California Sun

Good morning. It's Thursday, May 16.

The growing movement to loosen an iconic environmental law.
Soul-searching after a racist "promposal" in Palos Verdes.
And the time Marilyn Monroe did a photo shoot in a potato sack.



Bill Johnson, former C.E.O. of the Tennessee Valley Authority, is now PG&E's fix-it man.

Mark Humphrey/A.P.

After a six-month investigation, state officials concluded that a PG&E transmission line sparked last year's Camp Fire in Butte County, the deadliest U.S. wildfire in a century. The finding came as Bill Johnson, two weeks into his job as chief of PG&E, made his first appearance before state lawmakers. "I believe in redemption," he said. "I want some redemption for PG&E in the hearts and minds of the customers and the people in this building and elsewhere. Earned redemption."


Sen. Kamala Harris spoke at the forum on wages and working people in Las Vegas last month.

Ethan Miller/Getty Images

There's been chatter about Sen. Kamala Harris as a possible vice president for Joe Biden. That has her supporters fuming about the sexism of the assumption that she should play second fiddle. "It's infuriating," a Harris confidant said. Harris joked that Biden would make a fine running mate for her: "As vice president, he's proven that he knows how to do the job." Politico

Almost all of the 22 Democratic hopefuls have visited California. Thank the state's moved-up date in the primary schedule. Bloomberg


Gov. Gavin Newsom's water tax just died. The state Senate rejected the proposal that aimed to raise money for water upgrades in poor areas. The tax had attracted fierce opposition in a state where residents already feel overtaxed. Sacramento Bee | A.P.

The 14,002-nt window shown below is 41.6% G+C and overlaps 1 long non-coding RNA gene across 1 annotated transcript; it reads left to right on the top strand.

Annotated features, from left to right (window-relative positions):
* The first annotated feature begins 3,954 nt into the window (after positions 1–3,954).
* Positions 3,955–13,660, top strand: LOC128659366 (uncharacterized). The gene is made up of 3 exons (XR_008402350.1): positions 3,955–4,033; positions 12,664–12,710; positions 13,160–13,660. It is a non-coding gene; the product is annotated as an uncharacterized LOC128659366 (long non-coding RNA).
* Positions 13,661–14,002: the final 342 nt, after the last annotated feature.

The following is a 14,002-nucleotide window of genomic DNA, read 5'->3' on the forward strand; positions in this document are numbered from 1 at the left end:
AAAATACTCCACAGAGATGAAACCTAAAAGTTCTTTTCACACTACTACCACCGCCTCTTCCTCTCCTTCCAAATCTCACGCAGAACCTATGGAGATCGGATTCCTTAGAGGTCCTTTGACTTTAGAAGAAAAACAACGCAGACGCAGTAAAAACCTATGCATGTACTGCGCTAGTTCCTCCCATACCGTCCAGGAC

Newsom went into office promising to embrace conservative financial policies. But the nonpartisan Legislative Analyst's Office said his budget plan misses a "unique opportunity" to recession-proof the state's economy. Bloomberg


Opponents of a proposed homeless shelter on San Francisco's Embarcadero attended a public meeting.

Eric Risberg/A.P.

Few laws have shaped development in California like CEQA. The iconic environmental law was created to guard against unbridled growth by requiring inspections and public comment. But critics say it's been abused by the forces of NIMBYism. With the state mired in a housing crisis, lawmakers are pushing bills to loosen CEQA's rules, an effort Gov. Jerry Brown once called "the Lord's work." CALmatters

In San Francisco and Los Angeles, opponents of homeless shelters have grabbed the same weapon of choice: CEQA. L.A. Times


Winter storm warnings were in effect across the northern Sierra Nevada as an atmospheric river that the National Weather Service called "unseasonably potent" rolled into the state. Forecasts called for up to 3 feet of snow at higher elevations through Friday. A number of cities were expected to double or triple their normal precipitation for May in the span of a day or two.


Northern California


Twitter headquarters on Market Street in San Francisco.

Smith Collection/Gado/Getty Images

In 2011, San Francisco unveiled the controversial "Twitter tax break," an incentive to the social media giant and other companies to move into a blighted section of the city. The idea: Creative tech startups would spark a revival by bringing jobs and investment to the area.

With the tax break now about to expire, the S.F. Chronicle published a two-part series on how the area had changed. It opened with the story of a bike shop owner arriving to work one Monday in March. By the end of the morning, a body was removed from a nearby alley, a screaming woman smashed bottles on the sidewalk, and a cyclist was hit by a car. "I just thought: 'I've got to get out of here. I've got to get my employees out of here. This is not right, not normal.'"


There was no physical evidence tying Lionel Rubalcava to a 2002 drive-by in San Jose. He had no link to the victim. And an alibi witness put him nowhere near the crime. Yet he spent 17 years in prison based on eyewitness testimony that prosecutors now acknowledge was unreliable. In a courtroom on Wednesday, a judge finally uttered the words, "It is with pleasure that I dismiss these charges." Rubalcava's family erupted with shouts of joy. There was no call for order.


Photo: Rohnert Park Police Department